I love gardening! It’s very rewarding but it can be time consuming. Much of late winter and spring I am preparing my garden for plants to grow in it. Then, I plant most seeds and seedlings in late spring. After that, I am actively maintaining the garden and weeding for the next month or so. I get a few weeks of not having much to do except for harvesting a few things here and there and keeping the weeds down (and water of course). And then, it’s harvest time in late summer/early fall. Which also happens to be the same time school starts for my kids.
Every year I have dreams of having a leisure summer. But, I have come to the realization that spring and summer are actually some of the busiest months of the year and I should get it out of my head that I have “extra time”. Between preparing the garden and caring for all the babies animals being born, there is little time for extra things. Though I do manage to find time for extra things, thankfully.
Our gardens are growing up really nicely. Like last year I got a late start so most of my harvesting will be in late summer/ early fall. I have harvested a few things so far. We have had peas, garlic, onions, carrots, kale, chard, spinach, green onions, cucumber, strawberries, artichoke and a few raspberries (very few).
I’ve been very pleased with the garlic and onions this year. I planted an elephant garlic I bought from the store and it produce some nice sized garlic. This year I learned that you can cut the tops off of your onion tops for green onions and they will keep growing. I have cut my onion tops 3 times and the greens keep growing back. A friend of mine said you can do this for years.
I have been really battling the rodents this year. I have had several sunflower plants eaten by gophers. They also got some of my garlic and potatoes. I have also had some grounds squirrel trouble. They like to take bites out of my melons and squash. Most of the time they don’t eat the whole thing but just leave marks. It’s quite annoying.
I am growing Georgia Rattlesnake watermelon again this year. Man, do those melons grow fast. Everyday I feel like they have grown an inch.
Some of the amaranth I grew last year reseeded so I have one huge Love Lies Bleeding amaranth growing in one of the rows. I also plant two other varieties of amaranth- Golden Giant and Red Hopi Dye. I am very pleased with both of these. I think the Red Hopi is going to be gorgeous.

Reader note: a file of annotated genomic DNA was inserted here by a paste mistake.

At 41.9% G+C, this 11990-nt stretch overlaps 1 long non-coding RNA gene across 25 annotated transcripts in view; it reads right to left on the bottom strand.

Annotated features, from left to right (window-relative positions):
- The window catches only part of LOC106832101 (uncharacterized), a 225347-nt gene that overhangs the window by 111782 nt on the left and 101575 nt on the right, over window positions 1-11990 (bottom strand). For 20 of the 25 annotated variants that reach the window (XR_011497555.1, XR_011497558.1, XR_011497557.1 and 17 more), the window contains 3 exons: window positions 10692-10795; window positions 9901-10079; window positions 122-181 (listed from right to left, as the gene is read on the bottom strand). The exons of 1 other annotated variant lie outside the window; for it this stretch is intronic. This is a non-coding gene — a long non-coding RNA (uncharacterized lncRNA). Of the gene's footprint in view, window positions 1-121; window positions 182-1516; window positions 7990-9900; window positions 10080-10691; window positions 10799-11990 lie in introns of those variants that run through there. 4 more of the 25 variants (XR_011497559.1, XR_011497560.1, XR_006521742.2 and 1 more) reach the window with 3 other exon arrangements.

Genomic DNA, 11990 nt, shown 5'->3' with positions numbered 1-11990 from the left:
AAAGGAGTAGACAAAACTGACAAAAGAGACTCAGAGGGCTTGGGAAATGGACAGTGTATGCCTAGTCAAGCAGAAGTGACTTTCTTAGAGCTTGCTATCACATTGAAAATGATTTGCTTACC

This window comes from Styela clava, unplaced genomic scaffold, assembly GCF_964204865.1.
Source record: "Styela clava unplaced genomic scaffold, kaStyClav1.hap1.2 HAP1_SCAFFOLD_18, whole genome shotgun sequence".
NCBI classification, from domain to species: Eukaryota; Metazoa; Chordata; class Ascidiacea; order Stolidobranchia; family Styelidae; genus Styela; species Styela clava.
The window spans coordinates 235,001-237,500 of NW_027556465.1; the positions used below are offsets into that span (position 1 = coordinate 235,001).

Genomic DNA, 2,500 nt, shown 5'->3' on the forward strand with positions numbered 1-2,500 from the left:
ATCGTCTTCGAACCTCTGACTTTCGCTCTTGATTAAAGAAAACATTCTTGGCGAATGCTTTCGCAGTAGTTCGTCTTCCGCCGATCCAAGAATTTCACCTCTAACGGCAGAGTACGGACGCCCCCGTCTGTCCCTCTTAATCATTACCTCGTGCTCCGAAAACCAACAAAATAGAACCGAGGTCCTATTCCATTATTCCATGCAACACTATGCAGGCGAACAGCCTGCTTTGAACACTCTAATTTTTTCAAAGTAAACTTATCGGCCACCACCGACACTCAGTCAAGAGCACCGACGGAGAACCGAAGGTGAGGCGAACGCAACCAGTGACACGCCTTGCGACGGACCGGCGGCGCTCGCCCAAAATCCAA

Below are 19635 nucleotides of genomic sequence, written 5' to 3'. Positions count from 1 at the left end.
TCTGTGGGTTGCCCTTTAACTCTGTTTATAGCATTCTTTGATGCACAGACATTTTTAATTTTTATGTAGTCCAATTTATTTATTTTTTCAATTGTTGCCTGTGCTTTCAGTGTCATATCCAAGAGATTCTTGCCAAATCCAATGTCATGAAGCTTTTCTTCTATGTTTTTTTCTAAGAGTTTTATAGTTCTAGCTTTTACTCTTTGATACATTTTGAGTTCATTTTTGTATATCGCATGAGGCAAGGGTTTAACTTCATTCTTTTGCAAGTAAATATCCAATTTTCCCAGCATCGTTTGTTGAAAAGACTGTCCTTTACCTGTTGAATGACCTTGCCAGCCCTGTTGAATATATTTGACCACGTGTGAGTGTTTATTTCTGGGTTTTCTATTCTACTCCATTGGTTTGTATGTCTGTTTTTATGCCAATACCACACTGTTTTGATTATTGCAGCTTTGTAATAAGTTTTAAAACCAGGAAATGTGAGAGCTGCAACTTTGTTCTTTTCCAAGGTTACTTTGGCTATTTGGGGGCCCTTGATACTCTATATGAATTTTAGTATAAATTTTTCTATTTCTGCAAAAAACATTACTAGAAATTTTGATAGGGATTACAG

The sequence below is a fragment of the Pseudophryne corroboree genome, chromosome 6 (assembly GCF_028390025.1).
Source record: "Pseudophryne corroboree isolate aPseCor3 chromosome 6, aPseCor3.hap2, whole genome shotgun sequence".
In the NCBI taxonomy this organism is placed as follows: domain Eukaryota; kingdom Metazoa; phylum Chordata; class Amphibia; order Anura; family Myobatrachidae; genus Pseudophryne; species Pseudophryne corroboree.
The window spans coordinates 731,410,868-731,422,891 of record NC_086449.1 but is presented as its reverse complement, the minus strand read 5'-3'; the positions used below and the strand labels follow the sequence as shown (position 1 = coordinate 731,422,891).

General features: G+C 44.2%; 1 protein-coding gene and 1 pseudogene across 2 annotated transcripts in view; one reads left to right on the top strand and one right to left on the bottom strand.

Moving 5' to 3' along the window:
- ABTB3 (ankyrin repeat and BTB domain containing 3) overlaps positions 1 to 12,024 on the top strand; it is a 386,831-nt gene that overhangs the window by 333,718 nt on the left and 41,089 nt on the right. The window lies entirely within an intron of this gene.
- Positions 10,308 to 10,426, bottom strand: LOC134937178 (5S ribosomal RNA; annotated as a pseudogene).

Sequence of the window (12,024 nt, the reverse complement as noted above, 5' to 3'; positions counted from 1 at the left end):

I added a third garden area this year. We call it the Upper Garden because it’s on the upper half of our property. It’s really not all that fancy though so don’t get too excited . We are growing corn, pumpkin and squash in this area Upper. This garden area is likely going to be temporary. I do realize that we really need more space for the space hogging plants like squash but I think we will have to move the squash/corn garden somewhere else eventually.
This is the first year I really feel like the gardens are thriving with less work on my part. Taking time to prepare the garden is essential. It’s also important for me to be in my garden regularly for weeding, pest control and harvesting. But, if I could give only a few pieces of advice to new gardeners, it would be – amend your soil, get weeds while they are small, fertilize regularly and water consistently. Though if you are anything like me, you will ignore this advice until you have discovered the importance on your own .
How is your garden growing? I love to hear all about gardens in different areas. It’s fascinating to me
I know this might freak some people out but snakes can be wonderful additions to your homestead. In our area there are two types of snakes that are the “good guys” to have around. The California King Snake and the Pacific Gopher Snake. Both are good for hunting mice and gophers but the king snake is my favorite because they also will deter and eat rattlesnakes. Since we also have rattlesnakes in our area, I welcome king snakes on our homestead. In fact, if we find a gopher snake or a king snake on the road somewhere we will catch it and bring it home to our property. Both of these snakes are usually docile. I have never met a mean King snake but I have encountered angry Gopher snakes.
I have always had a love for snakes. Yes, I am that strange girl that always jumped at the chance at holding the snake at the zoo field trip. I am not sure why I like them so much. They are easy pets to take care of and they don’t require much attention. Growing up I had a gopher snake I named Gilbert. He was a nice snake. He ended up getting lost in our house once. I was so upset. Then my sister found him, caught him and put him back in his cage. It was very daring of her since she did not like snakes. I was so happy but Gilbert wasn’t. He turned mean for some reason. He would strike at me when I went to pick him up. I thought maybe he had gotten a taste of freedom and just didn’t want to be in captivity anymore. My mom and I took little Gilbert to a nice spot in the desert and let him go. A few weeks later, I find another snake in my house and it was Gilbert! Turns out that snake my sister so bravely picked up wasn’t even my snake…lol. I love that memory. We lived across the street from a vacant field and sometimes critters would get into the house. Maybe Gilbert was really a Juliet and her Romeo was trying to find her .
A few days ago my husband was mowing and nearly ran over this guy.
I am still that strange girl that jumps at the chance at holding snakes. While my husband starred at him from a distance, I grabbed him carefully out the hole he was trying to escape in to. My husband thinks I am strange too. I picked this guy up by the head because even though Gopher snakes are usually docile, I didn’t want to take a chance. A bite from him would have hurt. This is biggest Gopher snake we have seen in our area. A definite keeper for the homestead. I expect he can eat a lot of gophers, mice, squirrels and rabbits.
After taking a few pictures, explaining to our youngest the difference between a gopher snake and a rattle snake (reminding her to never pick up any wild snake because they can still bite) we measured him and let him go on our property. I hope he stays close by.
What are your feelings on helpful predators such as the gopher snake?